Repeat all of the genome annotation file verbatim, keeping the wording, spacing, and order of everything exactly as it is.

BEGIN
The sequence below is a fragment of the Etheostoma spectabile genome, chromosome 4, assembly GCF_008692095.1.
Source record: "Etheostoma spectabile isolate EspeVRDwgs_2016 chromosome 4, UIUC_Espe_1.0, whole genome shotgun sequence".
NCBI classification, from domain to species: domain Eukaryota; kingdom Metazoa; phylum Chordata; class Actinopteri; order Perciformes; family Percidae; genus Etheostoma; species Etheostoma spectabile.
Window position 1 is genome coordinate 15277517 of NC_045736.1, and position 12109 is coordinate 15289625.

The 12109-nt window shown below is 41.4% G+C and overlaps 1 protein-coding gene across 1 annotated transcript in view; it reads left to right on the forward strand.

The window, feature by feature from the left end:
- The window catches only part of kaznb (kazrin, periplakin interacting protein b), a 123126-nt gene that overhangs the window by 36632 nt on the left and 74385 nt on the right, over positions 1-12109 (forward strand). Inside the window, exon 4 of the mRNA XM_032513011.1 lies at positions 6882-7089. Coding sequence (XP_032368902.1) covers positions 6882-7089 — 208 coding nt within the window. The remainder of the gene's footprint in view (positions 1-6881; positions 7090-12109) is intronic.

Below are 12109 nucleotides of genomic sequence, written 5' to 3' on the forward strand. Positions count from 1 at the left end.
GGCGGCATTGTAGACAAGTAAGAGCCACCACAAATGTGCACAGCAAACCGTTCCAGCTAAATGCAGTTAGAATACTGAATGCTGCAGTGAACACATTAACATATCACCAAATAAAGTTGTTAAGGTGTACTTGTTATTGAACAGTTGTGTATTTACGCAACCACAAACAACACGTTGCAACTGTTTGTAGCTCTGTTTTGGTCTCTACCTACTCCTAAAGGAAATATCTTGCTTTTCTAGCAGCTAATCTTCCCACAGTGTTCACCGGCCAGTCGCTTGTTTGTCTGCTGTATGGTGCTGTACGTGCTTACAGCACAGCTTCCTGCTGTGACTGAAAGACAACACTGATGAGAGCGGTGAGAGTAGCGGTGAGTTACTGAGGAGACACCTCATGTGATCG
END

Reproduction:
The sequence below is a fragment of the Etheostoma spectabile genome, chromosome 4, assembly GCF_008692095.1.
Source record: "Etheostoma spectabile isolate EspeVRDwgs_2016 chromosome 4, UIUC_Espe_1.0, whole genome shotgun sequence".
NCBI classification, from domain to species: domain Eukaryota; kingdom Metazoa; phylum Chordata; class Actinopteri; order Perciformes; family Percidae; genus Etheostoma; species Etheostoma spectabile.
Window position 1 is genome coordinate 15277517 of NC_045736.1, and position 12109 is coordinate 15289625.

The 12109-nt window shown below is 41.4% G+C and overlaps 1 protein-coding gene across 1 annotated transcript in view; it reads left to right on the forward strand.

The window, feature by feature from the left end:
- The window catches only part of kaznb (kazrin, periplakin interacting protein b), a 123126-nt gene that overhangs the window by 36632 nt on the left and 74385 nt on the right, over positions 1-12109 (forward strand). Inside the window, exon 4 of the mRNA XM_032513011.1 lies at positions 6882-7089. Coding sequence (XP_032368902.1) covers positions 6882-7089 — 208 coding nt within the window. The remainder of the gene's footprint in view (positions 1-6881; positions 7090-12109) is intronic.

Below are 12109 nucleotides of genomic sequence, written 5' to 3' on the forward strand. Positions count from 1 at the left end.
GGCGGCATTGTAGACAAGTAAGAGCCACCACAAATGTGCACAGCAAACCGTTCCAGCTAAATGCAGTTAGAATACTGAATGCTGCAGTGAACACATTAACATATCACCAAATAAAGTTGTTAAGGTGTACTTGTTATTGAACAGTTGTGTATTTACGCAACCACAAACAACACGTTGCAACTGTTTGTAGCTCTGTTTTGGTCTCTACCTACTCCTAAAGGAAATATCTTGCTTTTCTAGCAGCTAATCTTCCCACAGTGTTCACCGGCCAGTCGCTTGTTTGTCTGCTGTATGGTGCTGTACGTGCTTACAGCACAGCTTCCTGCTGTGACTGAAAGACAACACTGATGAGAGCGGTGAGAGTAGCGGTGAGTTACTGAGGAGACACCTCATGTGATCG